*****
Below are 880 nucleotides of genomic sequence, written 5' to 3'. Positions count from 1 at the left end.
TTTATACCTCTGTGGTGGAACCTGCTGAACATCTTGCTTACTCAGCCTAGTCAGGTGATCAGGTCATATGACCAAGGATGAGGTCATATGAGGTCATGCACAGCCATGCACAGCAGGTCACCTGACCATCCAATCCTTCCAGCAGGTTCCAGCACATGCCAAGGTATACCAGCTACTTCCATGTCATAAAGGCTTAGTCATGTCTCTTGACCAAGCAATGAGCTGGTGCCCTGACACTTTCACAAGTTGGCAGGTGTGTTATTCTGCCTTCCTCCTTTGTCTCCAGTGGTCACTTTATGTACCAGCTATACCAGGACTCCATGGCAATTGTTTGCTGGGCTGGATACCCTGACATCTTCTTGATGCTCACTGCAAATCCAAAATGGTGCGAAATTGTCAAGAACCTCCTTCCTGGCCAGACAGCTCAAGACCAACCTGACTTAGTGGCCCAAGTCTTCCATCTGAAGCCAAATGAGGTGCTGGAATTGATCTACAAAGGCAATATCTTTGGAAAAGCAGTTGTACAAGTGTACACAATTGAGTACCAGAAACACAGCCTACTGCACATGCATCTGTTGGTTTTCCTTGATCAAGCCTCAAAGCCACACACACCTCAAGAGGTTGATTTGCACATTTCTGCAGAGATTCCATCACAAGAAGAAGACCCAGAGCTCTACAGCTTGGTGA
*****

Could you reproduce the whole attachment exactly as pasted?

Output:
Below are 880 nucleotides of genomic sequence, written 5' to 3'. Positions count from 1 at the left end.
TTTATACCTCTGTGGTGGAACCTGCTGAACATCTTGCTTACTCAGCCTAGTCAGGTGATCAGGTCATATGACCAAGGATGAGGTCATATGAGGTCATGCACAGCCATGCACAGCAGGTCACCTGACCATCCAATCCTTCCAGCAGGTTCCAGCACATGCCAAGGTATACCAGCTACTTCCATGTCATAAAGGCTTAGTCATGTCTCTTGACCAAGCAATGAGCTGGTGCCCTGACACTTTCACAAGTTGGCAGGTGTGTTATTCTGCCTTCCTCCTTTGTCTCCAGTGGTCACTTTATGTACCAGCTATACCAGGACTCCATGGCAATTGTTTGCTGGGCTGGATACCCTGACATCTTCTTGATGCTCACTGCAAATCCAAAATGGTGCGAAATTGTCAAGAACCTCCTTCCTGGCCAGACAGCTCAAGACCAACCTGACTTAGTGGCCCAAGTCTTCCATCTGAAGCCAAATGAGGTGCTGGAATTGATCTACAAAGGCAATATCTTTGGAAAAGCAGTTGTACAAGTGTACACAATTGAGTACCAGAAACACAGCCTACTGCACATGCATCTGTTGGTTTTCCTTGATCAAGCCTCAAAGCCACACACACCTCAAGAGGTTGATTTGCACATTTCTGCAGAGATTCCATCACAAGAAGAAGACCCAGAGCTCTACAGCTTGGTGA